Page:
Shhhh...Hush Little Baby
You've already made sure he has a full tummy and a clean diaper, but the cries don't stop. Eventually, you will learn your baby's cries and what they mean; but until then, look through our list of common causes of distress and what you can do to sooth your baby.
Upset Tummy - Babies can swallow air whether they breastfeed or take a bottle, so maybe a good burp is all that he needs. However, he might need some anti-gas drops like Mylicon or natural product like gripe water (made from herbs and sodium bicarbonate). Be sure to check with your pediatrician before using any medication.
Wants to Snuggle - Newborns like to feel warm and secure like they did when they were in the womb. Try swaddling your baby, wearing him a front carrier, or holding him in the nursing position while stroking his forehead. Often times, just hearing the familiar heartbeat of mom and taking in your unique smell will stop the flow of tears.
Overstimulation - Your baby can let you know he has had enough of the lights, noise, or being passed around by fussing and arching his back or refusing to make eye contact. When this is the case, turn the lights down and quiet the noise. At times, just putting your baby down in the crib or pack-n-play with a soft toy will do the trick.
Teething - Nothing brings out the fussiness like a tooth trying to break through your little one's gums. Teeth tend to appear in twos, with the first one emerging between four and seven months. If you notice a lot of drool, the desire to chew on everything, and a disruption in sleep patterns, then your baby might be teething. Try giving your baby a hard teething ring to chew on. You may put it in the freezer to get it cold; but be sure to remove it before it is frozen, so that it does not bruise the gums.
Baby Soothing Tips and Tricks
Studies show that the sucking reflex actually helps steady a baby's heart rate and relax his stomach. Offer a pacifier, toy, or even a finger.
Music and singing can quickly change the mood of your baby. Try singing your favorite lullaby or children's song and see how your baby responds.
White noise has a calming effect on many babies because it mimics the whooshing sound they heard in the womb. You can use a fan or download free samples of white noise from the internet.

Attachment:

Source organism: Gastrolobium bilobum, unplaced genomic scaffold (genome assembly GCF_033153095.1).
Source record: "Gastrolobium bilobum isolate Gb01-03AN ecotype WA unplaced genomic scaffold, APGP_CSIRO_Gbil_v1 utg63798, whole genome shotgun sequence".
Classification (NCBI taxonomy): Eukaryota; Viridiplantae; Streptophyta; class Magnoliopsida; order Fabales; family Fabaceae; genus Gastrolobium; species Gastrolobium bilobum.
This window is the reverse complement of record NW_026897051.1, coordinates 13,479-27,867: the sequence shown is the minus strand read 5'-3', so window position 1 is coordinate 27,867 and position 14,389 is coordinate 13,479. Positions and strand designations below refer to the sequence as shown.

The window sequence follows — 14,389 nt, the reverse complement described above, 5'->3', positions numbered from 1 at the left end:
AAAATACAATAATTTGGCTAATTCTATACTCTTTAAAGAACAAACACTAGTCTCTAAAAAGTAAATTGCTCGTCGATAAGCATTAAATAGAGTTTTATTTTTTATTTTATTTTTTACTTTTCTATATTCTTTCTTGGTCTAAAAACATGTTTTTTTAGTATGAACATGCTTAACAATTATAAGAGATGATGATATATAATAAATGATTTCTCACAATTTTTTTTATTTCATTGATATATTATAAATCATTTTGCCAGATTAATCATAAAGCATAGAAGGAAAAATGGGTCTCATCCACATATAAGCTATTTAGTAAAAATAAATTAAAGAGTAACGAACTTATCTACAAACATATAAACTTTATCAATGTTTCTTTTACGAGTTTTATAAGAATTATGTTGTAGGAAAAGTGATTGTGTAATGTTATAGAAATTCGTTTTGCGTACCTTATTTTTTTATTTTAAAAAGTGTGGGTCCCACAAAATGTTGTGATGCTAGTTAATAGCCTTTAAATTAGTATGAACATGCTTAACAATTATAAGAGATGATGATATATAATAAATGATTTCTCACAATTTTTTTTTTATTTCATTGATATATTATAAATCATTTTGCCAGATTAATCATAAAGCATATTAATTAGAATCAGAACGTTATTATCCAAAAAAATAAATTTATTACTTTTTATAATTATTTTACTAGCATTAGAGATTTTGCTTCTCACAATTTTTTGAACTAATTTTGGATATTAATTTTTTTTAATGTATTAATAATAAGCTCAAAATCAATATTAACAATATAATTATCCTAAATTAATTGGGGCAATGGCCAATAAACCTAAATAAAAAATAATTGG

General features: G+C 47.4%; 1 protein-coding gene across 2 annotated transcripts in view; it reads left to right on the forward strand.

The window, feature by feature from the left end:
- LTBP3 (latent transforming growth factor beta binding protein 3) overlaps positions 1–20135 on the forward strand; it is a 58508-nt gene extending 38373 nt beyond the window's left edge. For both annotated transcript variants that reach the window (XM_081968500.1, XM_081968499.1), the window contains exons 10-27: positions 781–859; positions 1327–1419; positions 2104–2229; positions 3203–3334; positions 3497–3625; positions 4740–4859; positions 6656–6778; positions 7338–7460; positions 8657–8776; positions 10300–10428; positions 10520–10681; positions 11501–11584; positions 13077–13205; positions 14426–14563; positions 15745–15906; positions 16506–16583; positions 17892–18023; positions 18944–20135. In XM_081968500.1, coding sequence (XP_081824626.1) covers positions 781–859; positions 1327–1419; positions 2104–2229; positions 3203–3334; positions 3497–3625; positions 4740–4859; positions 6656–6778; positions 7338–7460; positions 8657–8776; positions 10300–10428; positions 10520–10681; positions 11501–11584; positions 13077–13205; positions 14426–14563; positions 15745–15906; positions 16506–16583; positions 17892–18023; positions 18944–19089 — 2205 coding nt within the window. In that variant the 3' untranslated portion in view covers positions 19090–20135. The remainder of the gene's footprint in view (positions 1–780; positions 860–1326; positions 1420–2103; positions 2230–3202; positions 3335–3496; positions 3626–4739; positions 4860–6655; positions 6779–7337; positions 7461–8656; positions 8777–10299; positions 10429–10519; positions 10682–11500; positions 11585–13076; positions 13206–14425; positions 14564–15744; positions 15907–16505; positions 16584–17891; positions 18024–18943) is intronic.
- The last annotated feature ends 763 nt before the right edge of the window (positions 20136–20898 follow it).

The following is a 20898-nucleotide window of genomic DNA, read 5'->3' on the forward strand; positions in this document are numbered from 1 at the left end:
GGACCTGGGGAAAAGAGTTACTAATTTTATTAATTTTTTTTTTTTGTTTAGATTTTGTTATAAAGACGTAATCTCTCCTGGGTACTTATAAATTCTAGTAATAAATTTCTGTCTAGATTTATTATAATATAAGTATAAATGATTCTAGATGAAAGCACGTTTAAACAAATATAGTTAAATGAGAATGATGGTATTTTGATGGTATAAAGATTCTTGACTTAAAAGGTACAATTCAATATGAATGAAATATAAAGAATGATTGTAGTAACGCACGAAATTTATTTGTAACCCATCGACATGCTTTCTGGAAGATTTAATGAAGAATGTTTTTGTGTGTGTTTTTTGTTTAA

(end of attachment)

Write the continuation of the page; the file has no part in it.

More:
Step outside for fresh air and a change of scenery.
Take your baby for a ride in the car. The sound and movement might lull him to sleep.
Dr. Harvey Karp, pediatrician and UCLA professor, recommends the 5 S's to turn on the 'calming reflex.' He says that combining all five of these tips can not only stop the crying, but also add several hours of sleep for your baby.
Swaddling - Wrapping your baby securely can keep your baby from startling himself out of sleep.
Side/Stomach Positioning - Hold your swaddled baby on his side or stomach.
Shushing - Make a 'shhhhh' sound in your baby's ear. You should be as loud as his crying so that he can hear you.
Swinging - Fully support your baby's neck and head, and then gently jiggle him to emulate the movements he felt inside the womb. Do NOT shake your baby; the movements should be like Jell-O moving on a plate.
Sucking - Give your baby something to suck on. Place him in his crib when he starts to get drowsy.
If your baby consistently cries more than 3 hours a day, it may be colic. For more information, visit http://www.webmd.com/parenting/baby/crying-colic-9/what-is-colic.
- Dr. Karp's Happiest Baby http://www.happiestbaby.com/
- American Academy of Pediatrics: 'Swaddling 101'
- March of Dimes: Soothing Your Baby When She Cries http://www.marchofdimes.com/pnhec/298_27553.asp
- Family Education http://life.familyeducation.com